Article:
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No More Simulated Multithreading — Visual Basic Feng Shui

No More Simulated Multithreading

Filed under .NET, VB Feng Shui

Way back in the wild west days of VB6, if you wanted a long running utility to ALSO pop up a progress bar, be cancelable, and be nicely encapsulated in a reusable class, you didn’t have a lot of options.

The first was to actually use VB6′s multithreading support via a thread per object ActiveX exe. It worked, but it wasn’t a trivial exercise.

One trick I used on a number of occasions was the modal form callback.

Essentially, it works like this.

  • You call into a class to “start” the long running process.
  • The class opens an associated progress form, and passes itself to the form.
  • The Progress form stores a WithEvents reference to the class, so it can be notified of progress as the class does its work.
  • Then, the form shows itself modally, and in the Activate event, calls back into the class to actually start the processing.
  • The class then starts it’s long running processing, raising progress events as appropriate, and yielding via DOEVENTS at appropriate times.

It’s a tad complex, to be sure, but certainly less complex than some of the alternatives and it still yields a nicely responsive UI that the user can easily cancel out of.

Fast forward to today. I had a similar requirement for a little VB.NET utility, so I figured, what the hey, might as well use that old trick.

After a bit of coding, I run the app and am rewarded with this:

image

Huh? I wasn’t “Attempting to call into managed code without transitioning out first.” Heck, there wasn’t even any API calls in this mix, Much less “Low Level extensibility points”!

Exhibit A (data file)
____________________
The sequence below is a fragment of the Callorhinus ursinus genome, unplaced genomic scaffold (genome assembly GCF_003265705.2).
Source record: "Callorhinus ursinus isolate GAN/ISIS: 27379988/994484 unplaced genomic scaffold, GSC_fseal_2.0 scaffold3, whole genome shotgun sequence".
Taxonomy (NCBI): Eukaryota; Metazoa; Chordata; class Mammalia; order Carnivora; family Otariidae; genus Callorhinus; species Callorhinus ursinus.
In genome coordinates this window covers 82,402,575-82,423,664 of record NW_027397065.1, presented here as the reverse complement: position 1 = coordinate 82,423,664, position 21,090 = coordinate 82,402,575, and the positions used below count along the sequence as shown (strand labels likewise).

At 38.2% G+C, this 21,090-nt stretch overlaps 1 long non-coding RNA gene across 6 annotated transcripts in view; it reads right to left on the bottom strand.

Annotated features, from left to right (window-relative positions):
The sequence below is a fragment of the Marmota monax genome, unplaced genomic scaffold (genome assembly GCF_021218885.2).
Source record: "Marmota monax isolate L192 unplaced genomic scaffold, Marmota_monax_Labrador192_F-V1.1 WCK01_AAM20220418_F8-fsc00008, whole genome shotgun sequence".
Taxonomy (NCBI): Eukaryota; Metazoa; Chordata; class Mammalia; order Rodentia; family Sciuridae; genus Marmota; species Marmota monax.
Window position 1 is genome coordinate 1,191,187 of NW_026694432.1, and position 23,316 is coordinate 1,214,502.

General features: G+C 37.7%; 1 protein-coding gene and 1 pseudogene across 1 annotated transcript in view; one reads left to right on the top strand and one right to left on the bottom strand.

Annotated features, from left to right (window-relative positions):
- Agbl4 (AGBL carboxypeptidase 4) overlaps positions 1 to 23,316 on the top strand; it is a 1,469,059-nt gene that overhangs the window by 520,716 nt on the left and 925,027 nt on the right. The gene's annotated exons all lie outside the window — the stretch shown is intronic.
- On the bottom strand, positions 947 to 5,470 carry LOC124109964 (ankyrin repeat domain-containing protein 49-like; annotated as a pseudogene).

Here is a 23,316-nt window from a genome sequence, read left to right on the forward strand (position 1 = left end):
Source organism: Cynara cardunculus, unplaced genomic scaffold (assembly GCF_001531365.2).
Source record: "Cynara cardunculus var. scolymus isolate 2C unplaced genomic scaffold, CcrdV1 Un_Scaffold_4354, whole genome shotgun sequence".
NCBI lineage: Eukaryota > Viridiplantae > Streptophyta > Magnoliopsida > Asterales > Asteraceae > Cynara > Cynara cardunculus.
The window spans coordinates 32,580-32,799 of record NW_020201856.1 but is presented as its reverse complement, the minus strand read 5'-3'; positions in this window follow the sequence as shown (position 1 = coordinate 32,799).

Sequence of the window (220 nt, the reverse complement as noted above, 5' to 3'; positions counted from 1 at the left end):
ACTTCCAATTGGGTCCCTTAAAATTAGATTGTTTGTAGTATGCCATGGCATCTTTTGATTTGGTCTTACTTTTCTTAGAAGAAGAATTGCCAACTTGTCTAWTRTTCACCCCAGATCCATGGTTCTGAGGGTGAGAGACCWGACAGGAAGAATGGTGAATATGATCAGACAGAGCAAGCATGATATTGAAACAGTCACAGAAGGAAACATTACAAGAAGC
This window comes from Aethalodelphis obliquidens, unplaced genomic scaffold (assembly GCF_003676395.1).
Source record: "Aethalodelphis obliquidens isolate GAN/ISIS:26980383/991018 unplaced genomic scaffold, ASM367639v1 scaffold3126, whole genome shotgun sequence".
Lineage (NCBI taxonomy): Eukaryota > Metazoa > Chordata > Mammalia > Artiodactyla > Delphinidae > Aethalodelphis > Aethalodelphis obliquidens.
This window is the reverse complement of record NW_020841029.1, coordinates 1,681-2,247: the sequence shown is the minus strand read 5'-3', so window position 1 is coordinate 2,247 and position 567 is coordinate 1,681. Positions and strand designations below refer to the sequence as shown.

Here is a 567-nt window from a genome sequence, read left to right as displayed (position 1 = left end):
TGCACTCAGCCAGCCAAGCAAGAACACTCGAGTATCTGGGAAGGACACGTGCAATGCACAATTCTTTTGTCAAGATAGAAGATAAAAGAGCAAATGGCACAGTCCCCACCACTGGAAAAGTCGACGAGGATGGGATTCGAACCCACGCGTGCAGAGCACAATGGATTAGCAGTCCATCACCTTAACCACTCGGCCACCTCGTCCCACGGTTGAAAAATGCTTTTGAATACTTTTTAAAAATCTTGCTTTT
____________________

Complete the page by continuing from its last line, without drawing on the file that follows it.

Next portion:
Of course, the VS help for this message proved utterly useless, so I start googling.

Equally useless. Surely, I’m not the only guy out there to get this treat, right?

Anyway, eventually, I decided that maybe, just maybe, something about the reentrancy into the class from a modal dialog was causing the problem, though I still don’t have concrete proof of that.

I reworked the class to cooperate with the BackgroundWorker component (a nifty little bit of new .NET goodness), and everything’s back on track.

The only bit of nastiness left is that my background worker class raises several events, which my progress form monitors and presents, but doing anything within those events directly resulted in an exception about accessing UI objects from a thread other than the one they were created on.

The VS Help was helpful for this though, and adding code like this to the event handlers…

   Delegate Sub ScanningFileCallback(ByVal FileName As String, ByVal Count As Integer)
   Private WithEvents MyClass As MyClass

   Private Sub MyClass_ScanningFile(ByVal FileName As String, ByVal Count As Integer) Handles MyClass.ScanningFile
      If Me.prgProgress.InvokeRequired Then
         Dim d As New ScanningFileCallback(AddressOf MyClass_ScanningFile)
         Me.Invoke(d, New Object() {FileName, Count})
      Else
         me.prgProgress.Maximum = MyClass.FileCount
         me.prgProgress.Value = Count
      End If
   End Sub

worked around that problem nicely, although it’d be nice if the background worker class could somehow handle this transition itself. Hmmm….

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